to have the film advance lever do double duty
as a light meter switch makes *some* sense in
the context of the MX (unlike my old Richoh),
because it's just about impossible to change
shutter speeds with the lever pushed fully in
against the camera body.  The knob is so
stiff that turning it in a controlled fashion
has to be done with a thumb and index finger
pinching opposite sides of the knob.  Trying
to use only the index finger on the side of
the front of the knob requires you to use so
much force that it's very difficult to
reliably move just one stop in either
direction.  I often end up jerking the knob
through two or three stops at once when I try
to do it this way.  Pinching two opposing
sides of the knob makes precise control
straightforward, but your thumb is very
likely to push the advance lever out to the
metering position.  The cramped layout of
this part of the camera seems to make this

I wonder if this provides some insight into
the design decisions behind the OM-1.  One of
the reasons I've never seriously considered
getting into the OM series is that, aside
from the usual problem of them being designed
for mercury batteries, they have an unusual
interface that I never understood the point
of.  What looks, at first glance, like a
shutter speed knob on the top plate is in
fact a film speed knob for the light meter.
Shutter speed is adjusted with a ring just
forward of the lens mount, in much the same
way that aperture is adjusted in a "standard"
interface.  To make this work, lenses
designed for use with the OM series have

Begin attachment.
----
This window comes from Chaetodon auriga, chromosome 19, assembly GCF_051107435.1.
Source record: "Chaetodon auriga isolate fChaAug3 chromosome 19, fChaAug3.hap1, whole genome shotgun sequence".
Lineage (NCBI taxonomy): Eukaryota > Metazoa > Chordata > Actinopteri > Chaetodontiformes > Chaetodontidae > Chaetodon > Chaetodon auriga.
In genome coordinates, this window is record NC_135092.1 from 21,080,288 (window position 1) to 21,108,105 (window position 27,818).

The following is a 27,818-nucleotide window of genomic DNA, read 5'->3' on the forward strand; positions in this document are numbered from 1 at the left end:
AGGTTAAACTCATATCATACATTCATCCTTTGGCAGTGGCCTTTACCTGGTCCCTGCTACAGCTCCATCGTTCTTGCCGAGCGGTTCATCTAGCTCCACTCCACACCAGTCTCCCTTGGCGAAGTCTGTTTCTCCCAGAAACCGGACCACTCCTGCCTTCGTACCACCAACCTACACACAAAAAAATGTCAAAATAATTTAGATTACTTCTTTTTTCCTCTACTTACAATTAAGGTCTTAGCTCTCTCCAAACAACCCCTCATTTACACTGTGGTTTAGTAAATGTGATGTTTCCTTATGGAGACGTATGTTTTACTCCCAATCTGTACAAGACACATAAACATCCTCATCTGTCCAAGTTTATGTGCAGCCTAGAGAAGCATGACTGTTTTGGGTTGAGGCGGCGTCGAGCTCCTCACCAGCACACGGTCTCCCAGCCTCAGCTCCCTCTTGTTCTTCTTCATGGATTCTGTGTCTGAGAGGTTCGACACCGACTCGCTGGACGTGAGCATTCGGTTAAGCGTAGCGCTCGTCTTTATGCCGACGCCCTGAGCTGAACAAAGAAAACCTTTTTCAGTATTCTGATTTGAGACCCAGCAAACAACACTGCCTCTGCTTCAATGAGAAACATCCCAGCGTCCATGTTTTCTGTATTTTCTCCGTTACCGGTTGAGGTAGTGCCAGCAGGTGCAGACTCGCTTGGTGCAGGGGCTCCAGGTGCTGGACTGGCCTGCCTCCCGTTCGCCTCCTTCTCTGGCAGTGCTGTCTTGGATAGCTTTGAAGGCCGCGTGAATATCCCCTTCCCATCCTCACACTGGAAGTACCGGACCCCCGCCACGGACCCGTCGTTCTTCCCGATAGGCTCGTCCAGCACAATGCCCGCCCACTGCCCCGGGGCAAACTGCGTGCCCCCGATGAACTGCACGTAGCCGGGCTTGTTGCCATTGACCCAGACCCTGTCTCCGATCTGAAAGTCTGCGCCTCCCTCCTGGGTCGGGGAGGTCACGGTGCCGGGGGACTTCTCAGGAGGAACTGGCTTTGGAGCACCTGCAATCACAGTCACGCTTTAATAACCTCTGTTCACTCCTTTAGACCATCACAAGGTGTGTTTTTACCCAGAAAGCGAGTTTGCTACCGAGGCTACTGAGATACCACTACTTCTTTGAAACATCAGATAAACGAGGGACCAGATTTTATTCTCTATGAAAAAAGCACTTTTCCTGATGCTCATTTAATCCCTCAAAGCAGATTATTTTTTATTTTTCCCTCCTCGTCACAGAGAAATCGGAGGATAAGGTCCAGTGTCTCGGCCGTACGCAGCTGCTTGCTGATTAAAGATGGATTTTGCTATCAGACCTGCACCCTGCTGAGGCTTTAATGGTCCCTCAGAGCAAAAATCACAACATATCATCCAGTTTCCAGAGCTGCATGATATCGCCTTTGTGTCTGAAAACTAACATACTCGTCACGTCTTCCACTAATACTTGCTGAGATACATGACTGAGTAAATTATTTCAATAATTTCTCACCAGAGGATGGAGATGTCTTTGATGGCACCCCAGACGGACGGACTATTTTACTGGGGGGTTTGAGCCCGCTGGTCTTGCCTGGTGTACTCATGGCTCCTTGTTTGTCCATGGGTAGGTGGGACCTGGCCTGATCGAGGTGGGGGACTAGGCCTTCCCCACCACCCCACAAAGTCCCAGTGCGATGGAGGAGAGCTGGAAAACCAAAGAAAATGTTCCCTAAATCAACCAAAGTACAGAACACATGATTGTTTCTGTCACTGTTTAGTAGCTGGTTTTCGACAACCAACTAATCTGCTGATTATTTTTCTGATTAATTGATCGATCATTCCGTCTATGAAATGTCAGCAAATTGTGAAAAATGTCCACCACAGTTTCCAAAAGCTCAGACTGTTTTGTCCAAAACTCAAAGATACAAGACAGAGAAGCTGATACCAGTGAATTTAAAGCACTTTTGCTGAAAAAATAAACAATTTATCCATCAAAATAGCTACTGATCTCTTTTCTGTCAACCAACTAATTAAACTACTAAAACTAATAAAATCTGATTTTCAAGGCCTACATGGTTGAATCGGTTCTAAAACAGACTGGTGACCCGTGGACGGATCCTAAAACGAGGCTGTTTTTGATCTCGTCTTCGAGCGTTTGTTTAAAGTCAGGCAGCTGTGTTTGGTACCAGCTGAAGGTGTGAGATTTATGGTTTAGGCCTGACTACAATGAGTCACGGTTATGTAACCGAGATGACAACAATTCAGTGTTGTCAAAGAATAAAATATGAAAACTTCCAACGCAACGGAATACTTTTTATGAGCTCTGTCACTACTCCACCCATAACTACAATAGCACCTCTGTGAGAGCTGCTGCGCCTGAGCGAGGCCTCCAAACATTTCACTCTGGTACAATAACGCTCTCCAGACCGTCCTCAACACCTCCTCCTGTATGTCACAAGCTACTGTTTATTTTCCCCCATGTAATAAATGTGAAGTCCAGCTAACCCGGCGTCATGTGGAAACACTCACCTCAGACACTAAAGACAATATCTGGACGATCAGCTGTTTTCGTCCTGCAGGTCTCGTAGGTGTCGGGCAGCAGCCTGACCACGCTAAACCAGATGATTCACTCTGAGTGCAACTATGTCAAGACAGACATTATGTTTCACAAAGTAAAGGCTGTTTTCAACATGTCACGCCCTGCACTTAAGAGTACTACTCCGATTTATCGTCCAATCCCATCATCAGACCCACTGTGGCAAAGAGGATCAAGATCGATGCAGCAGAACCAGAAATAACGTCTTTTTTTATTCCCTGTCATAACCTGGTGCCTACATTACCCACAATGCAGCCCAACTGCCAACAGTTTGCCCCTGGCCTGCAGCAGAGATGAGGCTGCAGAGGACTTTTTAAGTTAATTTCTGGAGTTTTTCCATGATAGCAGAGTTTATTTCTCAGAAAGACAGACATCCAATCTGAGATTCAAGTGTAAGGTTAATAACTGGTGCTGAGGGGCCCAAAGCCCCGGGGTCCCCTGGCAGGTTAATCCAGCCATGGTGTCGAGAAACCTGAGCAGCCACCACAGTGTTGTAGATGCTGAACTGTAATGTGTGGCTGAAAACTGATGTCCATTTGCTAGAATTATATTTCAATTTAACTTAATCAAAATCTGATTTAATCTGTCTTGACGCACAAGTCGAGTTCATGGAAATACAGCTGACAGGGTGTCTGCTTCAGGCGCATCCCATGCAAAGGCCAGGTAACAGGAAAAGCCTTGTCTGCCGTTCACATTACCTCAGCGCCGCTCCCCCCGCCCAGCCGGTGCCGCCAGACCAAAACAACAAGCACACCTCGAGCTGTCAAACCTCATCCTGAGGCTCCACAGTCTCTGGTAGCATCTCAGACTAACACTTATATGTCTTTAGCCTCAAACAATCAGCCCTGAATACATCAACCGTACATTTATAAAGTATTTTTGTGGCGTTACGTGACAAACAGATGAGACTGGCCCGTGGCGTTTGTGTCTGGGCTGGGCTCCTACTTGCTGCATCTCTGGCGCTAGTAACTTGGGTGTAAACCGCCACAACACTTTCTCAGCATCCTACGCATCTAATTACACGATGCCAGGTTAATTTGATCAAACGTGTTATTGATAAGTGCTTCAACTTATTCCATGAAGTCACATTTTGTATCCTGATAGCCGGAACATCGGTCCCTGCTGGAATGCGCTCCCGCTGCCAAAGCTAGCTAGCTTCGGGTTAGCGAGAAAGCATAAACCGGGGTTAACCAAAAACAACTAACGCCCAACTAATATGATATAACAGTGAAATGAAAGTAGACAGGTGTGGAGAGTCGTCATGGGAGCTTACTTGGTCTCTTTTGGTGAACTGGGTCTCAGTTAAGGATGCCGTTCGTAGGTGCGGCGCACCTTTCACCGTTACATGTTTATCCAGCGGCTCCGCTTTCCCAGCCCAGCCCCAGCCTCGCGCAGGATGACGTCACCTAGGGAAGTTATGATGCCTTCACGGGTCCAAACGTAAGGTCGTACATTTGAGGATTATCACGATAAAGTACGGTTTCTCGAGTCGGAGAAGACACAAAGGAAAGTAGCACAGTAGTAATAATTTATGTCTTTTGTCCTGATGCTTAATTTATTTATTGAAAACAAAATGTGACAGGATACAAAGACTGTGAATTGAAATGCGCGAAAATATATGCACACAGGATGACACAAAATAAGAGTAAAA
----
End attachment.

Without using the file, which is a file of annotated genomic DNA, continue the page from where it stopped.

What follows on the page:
their aperture control rings at the *front*
of the lens.  This always seemed to me to be
super weird.  Nothing one couldn't get used
to, but why bother doing things so unusually?
Now I really wonder whether Olympus came to
the conclusion that on a very compact SLR
body a shutter speed knob in the conventional
location just couldn't be made to work
comfortably, and so decided to rethink
things, while Pentax just forged on ahead
with uninspiring results.  That would be an
extremely interesting thing to know!  If it
were true, it still wouldn't answer why on
Earth Nikon used a similar interface with
their Nikkormat cameras...

This also casts new light on those ugly, 80s
push buttons used for shutter speed control
on the ME Super.  A lot of people love to
hate these things, and I have seen people
allege that they are a "tacked on", rather
than carefully thought out, solution.  I have
to wonder if they are in fact actually a
very deliberate decision made as a direct
result of experience with the MX (released
three years earlier).  They might be kind of
ugly, and perhaps they are more prone to
failure long term, but at the end of the day,
after setting the aperture I can shoot the
ME Super in manual mode one-handed using
those buttons.  Doing that on the MX is